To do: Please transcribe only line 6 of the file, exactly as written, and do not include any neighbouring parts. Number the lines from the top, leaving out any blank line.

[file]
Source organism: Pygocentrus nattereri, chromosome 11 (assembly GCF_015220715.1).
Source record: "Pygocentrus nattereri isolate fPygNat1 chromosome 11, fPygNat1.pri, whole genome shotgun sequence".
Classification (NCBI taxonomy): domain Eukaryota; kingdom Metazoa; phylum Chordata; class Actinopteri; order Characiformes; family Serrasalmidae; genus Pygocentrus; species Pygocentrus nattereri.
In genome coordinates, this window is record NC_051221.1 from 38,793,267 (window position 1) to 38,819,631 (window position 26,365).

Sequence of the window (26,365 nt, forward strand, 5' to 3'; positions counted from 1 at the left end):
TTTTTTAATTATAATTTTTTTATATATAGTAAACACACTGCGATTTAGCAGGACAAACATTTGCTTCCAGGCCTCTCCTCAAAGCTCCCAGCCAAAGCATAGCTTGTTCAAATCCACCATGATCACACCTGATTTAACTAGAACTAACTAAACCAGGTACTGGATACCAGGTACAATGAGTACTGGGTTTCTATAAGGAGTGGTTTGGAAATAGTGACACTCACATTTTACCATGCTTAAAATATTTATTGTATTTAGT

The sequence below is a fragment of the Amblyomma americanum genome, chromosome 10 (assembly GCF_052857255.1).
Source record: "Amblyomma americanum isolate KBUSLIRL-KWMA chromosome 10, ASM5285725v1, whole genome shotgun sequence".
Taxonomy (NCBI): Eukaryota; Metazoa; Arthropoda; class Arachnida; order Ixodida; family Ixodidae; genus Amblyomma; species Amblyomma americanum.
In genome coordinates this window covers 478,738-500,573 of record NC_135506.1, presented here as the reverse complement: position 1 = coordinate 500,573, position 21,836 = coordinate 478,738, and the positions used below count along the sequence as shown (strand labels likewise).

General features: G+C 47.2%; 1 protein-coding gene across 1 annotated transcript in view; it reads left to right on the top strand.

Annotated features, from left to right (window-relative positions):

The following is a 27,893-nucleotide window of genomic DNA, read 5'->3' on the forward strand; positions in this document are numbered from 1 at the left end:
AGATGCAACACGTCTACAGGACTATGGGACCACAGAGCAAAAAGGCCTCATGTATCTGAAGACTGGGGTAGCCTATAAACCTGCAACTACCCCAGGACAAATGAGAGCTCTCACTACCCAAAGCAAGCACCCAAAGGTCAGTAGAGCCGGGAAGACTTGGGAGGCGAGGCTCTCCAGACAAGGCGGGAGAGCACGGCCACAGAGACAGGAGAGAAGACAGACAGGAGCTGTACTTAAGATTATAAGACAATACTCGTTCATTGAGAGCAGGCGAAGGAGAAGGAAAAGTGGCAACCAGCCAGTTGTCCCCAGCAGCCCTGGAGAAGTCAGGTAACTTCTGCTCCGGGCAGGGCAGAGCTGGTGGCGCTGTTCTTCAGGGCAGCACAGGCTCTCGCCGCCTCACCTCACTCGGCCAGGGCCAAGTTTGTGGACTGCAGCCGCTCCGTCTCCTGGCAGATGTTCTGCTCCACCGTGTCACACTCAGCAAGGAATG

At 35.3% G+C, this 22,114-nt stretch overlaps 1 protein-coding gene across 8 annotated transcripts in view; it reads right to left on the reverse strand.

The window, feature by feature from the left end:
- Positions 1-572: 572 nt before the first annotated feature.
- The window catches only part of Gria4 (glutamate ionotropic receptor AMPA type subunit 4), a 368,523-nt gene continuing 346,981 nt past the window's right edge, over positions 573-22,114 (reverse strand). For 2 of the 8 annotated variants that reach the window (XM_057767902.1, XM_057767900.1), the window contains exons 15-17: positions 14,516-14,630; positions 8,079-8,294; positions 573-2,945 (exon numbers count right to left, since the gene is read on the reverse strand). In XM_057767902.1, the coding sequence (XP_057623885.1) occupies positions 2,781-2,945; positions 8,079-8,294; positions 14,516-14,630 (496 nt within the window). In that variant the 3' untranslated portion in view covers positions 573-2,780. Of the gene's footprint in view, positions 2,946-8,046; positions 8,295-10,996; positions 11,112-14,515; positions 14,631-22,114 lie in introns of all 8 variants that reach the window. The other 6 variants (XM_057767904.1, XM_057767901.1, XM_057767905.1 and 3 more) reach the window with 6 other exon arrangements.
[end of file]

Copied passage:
TTTTTTAATTATAATTTTTTTATATATAGTAAACACACTGCGATTTAGCAGGACAAACATTTGCTTCCAGGCCTCTCCTCAAAGCTCCCAGCCAAAGCATAGCTTGTTCAAATCCACCATGATCACACCTGATTTAACTAGAACTAACTAAACCAGGTACTGGATACCAGGTACAATGAGTACTGGGTTTCTATAAGGAGTGGTTTGGAAATAGTGACACTCACATTTTACCATGCTTAAAATATTTATTGTATTTAGT